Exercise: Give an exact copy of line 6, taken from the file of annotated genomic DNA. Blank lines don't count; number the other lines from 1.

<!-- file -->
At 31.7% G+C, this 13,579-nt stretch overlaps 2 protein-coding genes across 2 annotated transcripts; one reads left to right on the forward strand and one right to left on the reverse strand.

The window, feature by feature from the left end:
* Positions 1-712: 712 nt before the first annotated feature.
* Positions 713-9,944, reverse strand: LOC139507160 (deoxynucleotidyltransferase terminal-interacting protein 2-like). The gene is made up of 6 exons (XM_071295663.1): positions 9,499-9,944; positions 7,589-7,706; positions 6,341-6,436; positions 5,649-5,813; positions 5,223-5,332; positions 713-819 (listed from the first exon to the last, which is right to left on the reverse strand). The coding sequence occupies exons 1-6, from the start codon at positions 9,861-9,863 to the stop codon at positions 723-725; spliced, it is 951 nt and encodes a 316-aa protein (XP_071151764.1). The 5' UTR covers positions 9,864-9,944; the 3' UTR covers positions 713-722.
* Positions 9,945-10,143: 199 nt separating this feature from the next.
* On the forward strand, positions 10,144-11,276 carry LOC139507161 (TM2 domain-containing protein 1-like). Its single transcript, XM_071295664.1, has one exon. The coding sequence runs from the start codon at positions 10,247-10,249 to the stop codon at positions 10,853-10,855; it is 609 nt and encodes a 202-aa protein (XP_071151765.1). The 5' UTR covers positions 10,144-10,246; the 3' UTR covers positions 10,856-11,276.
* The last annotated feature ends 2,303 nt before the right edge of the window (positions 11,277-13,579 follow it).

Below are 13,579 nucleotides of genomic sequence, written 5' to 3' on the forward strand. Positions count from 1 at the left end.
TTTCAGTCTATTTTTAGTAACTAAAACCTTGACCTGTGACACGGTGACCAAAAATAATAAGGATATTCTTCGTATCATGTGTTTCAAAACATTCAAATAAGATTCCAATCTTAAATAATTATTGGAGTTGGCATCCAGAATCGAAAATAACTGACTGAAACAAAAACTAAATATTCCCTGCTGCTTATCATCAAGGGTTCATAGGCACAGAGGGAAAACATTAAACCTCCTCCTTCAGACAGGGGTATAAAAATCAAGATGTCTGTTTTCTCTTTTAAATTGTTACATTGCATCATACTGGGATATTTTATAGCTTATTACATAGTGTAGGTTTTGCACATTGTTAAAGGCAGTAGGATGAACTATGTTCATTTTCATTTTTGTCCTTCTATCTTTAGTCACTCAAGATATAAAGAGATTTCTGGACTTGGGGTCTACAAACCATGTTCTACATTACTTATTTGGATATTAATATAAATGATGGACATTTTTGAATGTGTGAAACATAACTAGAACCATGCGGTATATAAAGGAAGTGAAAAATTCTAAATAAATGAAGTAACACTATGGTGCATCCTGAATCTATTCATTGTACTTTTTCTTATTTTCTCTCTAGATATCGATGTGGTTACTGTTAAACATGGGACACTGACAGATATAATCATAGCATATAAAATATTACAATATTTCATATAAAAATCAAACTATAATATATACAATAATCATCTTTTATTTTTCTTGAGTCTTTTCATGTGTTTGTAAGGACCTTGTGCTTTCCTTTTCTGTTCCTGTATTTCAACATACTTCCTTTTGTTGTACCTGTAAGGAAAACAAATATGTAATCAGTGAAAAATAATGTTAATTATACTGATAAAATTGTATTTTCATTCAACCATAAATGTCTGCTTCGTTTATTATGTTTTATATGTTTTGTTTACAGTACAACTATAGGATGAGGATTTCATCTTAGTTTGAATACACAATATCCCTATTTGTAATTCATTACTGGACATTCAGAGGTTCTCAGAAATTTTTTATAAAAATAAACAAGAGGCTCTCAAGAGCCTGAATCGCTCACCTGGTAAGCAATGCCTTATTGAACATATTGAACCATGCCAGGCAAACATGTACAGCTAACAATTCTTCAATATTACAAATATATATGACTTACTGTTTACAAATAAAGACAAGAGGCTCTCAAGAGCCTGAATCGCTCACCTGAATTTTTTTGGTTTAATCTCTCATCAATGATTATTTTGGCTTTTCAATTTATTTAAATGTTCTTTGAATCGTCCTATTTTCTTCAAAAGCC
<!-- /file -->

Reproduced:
* On the forward strand, positions 10,144-11,276 carry LOC139507161 (TM2 domain-containing protein 1-like). Its single transcript, XM_071295664.1, has one exon. The coding sequence runs from the start codon at positions 10,247-10,249 to the stop codon at positions 10,853-10,855; it is 609 nt and encodes a 202-aa protein (XP_071151765.1). The 5' UTR covers positions 10,144-10,246; the 3' UTR covers positions 10,856-11,276.